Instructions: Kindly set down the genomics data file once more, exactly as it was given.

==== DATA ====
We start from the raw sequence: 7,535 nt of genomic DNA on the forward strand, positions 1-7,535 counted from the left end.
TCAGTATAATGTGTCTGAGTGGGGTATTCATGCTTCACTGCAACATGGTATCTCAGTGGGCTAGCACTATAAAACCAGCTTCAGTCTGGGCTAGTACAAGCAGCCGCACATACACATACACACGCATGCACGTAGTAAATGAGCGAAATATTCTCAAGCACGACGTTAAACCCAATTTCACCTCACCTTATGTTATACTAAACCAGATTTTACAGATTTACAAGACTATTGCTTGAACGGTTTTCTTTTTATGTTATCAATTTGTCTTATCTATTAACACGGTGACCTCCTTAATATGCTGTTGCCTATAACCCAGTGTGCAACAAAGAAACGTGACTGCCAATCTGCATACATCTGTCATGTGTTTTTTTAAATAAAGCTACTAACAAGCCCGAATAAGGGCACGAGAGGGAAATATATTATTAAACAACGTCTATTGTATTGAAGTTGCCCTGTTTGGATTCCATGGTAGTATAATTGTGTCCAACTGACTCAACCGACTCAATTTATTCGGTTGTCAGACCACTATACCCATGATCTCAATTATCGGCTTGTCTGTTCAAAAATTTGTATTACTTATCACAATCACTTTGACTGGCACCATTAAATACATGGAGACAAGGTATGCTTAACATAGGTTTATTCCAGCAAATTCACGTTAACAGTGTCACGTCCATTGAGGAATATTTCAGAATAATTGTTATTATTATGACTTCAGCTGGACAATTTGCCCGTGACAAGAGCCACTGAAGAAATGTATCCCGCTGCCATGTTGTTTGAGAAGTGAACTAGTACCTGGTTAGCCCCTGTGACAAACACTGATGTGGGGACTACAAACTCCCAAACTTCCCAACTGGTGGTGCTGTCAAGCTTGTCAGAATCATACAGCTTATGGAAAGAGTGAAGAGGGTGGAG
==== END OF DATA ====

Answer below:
We start from the raw sequence: 7,535 nt of genomic DNA on the forward strand, positions 1-7,535 counted from the left end.
TCAGTATAATGTGTCTGAGTGGGGTATTCATGCTTCACTGCAACATGGTATCTCAGTGGGCTAGCACTATAAAACCAGCTTCAGTCTGGGCTAGTACAAGCAGCCGCACATACACATACACACGCATGCACGTAGTAAATGAGCGAAATATTCTCAAGCACGACGTTAAACCCAATTTCACCTCACCTTATGTTATACTAAACCAGATTTTACAGATTTACAAGACTATTGCTTGAACGGTTTTCTTTTTATGTTATCAATTTGTCTTATCTATTAACACGGTGACCTCCTTAATATGCTGTTGCCTATAACCCAGTGTGCAACAAAGAAACGTGACTGCCAATCTGCATACATCTGTCATGTGTTTTTTTAAATAAAGCTACTAACAAGCCCGAATAAGGGCACGAGAGGGAAATATATTATTAAACAACGTCTATTGTATTGAAGTTGCCCTGTTTGGATTCCATGGTAGTATAATTGTGTCCAACTGACTCAACCGACTCAATTTATTCGGTTGTCAGACCACTATACCCATGATCTCAATTATCGGCTTGTCTGTTCAAAAATTTGTATTACTTATCACAATCACTTTGACTGGCACCATTAAATACATGGAGACAAGGTATGCTTAACATAGGTTTATTCCAGCAAATTCACGTTAACAGTGTCACGTCCATTGAGGAATATTTCAGAATAATTGTTATTATTATGACTTCAGCTGGACAATTTGCCCGTGACAAGAGCCACTGAAGAAATGTATCCCGCTGCCATGTTGTTTGAGAAGTGAACTAGTACCTGGTTAGCCCCTGTGACAAACACTGATGTGGGGACTACAAACTCCCAAACTTCCCAACTGGTGGTGCTGTCAAGCTTGTCAGAATCATACAGCTTATGGAAAGAGTGAAGAGGGTGGAG